How do you design your leadership development program? How do you evaluate and – most important – how do you redesign these programs?

Some of the key characteristics of a successful leadership development program are:

  • a blended approach: mentoring, workshops, group assignments, on-the-job assignments, reading, time to reflect, blending online and offline, on various locations
  • build a platform of enduring learning and leadership development; the larger part of learning takes place at work, while on the job; create a thriving environment for leaders to deploy what they’ve learned; it’s not a personal development program, but to lead others and drive a successful organizational development; design a customer and workforce-centric program, instead of a leadership-centric program; after all, it’s not (solely) about them but about their value to others and to the company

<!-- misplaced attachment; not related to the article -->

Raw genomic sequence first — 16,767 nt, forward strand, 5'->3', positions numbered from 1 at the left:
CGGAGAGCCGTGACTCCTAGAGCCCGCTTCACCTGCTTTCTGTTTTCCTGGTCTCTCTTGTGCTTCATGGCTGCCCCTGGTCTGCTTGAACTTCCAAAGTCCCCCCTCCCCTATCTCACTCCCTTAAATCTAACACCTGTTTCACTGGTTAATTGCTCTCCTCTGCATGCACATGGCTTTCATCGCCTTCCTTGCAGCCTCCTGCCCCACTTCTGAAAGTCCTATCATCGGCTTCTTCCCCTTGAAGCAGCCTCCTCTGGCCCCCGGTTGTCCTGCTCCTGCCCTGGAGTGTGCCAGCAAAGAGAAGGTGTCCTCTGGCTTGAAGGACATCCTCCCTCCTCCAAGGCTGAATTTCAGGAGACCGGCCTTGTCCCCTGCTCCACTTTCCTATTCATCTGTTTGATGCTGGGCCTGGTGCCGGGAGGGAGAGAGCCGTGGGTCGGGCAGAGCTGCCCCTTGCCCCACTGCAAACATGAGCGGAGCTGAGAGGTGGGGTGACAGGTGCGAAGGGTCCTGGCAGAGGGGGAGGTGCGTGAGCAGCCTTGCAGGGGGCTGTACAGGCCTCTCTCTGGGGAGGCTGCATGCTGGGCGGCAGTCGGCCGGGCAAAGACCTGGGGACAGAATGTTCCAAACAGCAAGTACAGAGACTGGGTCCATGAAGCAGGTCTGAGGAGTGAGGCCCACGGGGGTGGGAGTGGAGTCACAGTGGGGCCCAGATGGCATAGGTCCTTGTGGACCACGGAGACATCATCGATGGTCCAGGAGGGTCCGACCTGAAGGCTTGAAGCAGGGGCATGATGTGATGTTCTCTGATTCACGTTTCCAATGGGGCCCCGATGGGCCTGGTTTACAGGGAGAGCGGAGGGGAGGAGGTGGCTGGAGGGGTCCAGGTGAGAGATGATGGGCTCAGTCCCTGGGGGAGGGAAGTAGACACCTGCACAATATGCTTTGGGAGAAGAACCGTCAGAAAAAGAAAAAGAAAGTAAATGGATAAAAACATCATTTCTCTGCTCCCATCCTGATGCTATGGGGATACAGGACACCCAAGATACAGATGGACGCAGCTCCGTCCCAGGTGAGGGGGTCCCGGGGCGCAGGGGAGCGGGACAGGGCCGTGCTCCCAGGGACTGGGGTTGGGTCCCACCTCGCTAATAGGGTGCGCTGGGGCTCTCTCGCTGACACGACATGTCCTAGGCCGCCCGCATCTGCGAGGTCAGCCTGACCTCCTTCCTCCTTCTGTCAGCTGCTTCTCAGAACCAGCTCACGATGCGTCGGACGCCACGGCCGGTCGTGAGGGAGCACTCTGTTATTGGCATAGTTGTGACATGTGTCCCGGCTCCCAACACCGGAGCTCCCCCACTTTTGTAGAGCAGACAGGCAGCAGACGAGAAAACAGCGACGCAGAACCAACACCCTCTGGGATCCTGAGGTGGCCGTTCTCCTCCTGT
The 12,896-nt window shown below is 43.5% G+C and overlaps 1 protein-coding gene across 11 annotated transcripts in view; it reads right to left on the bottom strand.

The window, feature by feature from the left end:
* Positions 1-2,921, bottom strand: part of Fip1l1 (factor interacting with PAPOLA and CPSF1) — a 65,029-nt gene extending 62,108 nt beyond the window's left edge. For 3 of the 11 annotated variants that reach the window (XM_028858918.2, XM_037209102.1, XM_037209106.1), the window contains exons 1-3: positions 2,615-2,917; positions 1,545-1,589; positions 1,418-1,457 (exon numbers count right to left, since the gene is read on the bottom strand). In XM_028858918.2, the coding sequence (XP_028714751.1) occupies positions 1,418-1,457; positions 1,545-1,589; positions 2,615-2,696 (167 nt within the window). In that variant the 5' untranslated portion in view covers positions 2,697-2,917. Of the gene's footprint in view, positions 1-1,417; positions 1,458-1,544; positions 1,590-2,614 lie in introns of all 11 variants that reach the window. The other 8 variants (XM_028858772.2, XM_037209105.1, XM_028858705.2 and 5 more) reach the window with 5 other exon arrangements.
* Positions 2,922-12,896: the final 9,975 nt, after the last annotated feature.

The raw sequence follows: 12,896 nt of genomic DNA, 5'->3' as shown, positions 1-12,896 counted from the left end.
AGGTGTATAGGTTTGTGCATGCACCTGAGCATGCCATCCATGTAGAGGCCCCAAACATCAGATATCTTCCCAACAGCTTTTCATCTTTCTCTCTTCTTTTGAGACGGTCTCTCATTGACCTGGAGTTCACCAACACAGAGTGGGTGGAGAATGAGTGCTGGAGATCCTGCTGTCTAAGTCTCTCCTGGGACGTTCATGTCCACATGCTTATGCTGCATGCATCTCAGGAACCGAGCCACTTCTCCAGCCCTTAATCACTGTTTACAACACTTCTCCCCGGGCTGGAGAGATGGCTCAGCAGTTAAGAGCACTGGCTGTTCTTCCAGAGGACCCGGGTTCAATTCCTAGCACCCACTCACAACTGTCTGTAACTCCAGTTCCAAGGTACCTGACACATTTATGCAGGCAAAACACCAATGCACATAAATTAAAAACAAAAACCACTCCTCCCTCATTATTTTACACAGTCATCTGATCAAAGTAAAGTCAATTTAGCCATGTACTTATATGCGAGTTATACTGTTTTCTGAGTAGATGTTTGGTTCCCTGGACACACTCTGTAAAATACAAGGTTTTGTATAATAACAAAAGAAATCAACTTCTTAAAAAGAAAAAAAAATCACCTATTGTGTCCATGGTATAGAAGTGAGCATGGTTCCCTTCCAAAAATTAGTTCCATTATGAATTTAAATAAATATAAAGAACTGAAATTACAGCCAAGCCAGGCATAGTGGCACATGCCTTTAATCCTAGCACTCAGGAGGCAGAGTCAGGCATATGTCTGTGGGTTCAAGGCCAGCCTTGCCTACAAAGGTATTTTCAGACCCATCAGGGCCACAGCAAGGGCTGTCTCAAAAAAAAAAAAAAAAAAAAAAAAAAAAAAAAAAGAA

• deploy nowadays’ technology that inspires, engages and provokes people’s thoughts and behaviours; AI, gamification, behavioural interventions, collaborative learning and collective intelligence can all be built-in to elevate and deepen learning from each other
  • design with reality as well as the future in mind: collect vetted insights, by means of collective intelligence approaches such as CircleLytics Dialogue to learn about priorities, challenges and upcoming changes that require (new) leadership. Stay close to the people who know best what’s needed most, as research show, to become more effective and add more value; for this don’t limit yourself to insights from participants, yet also from employees.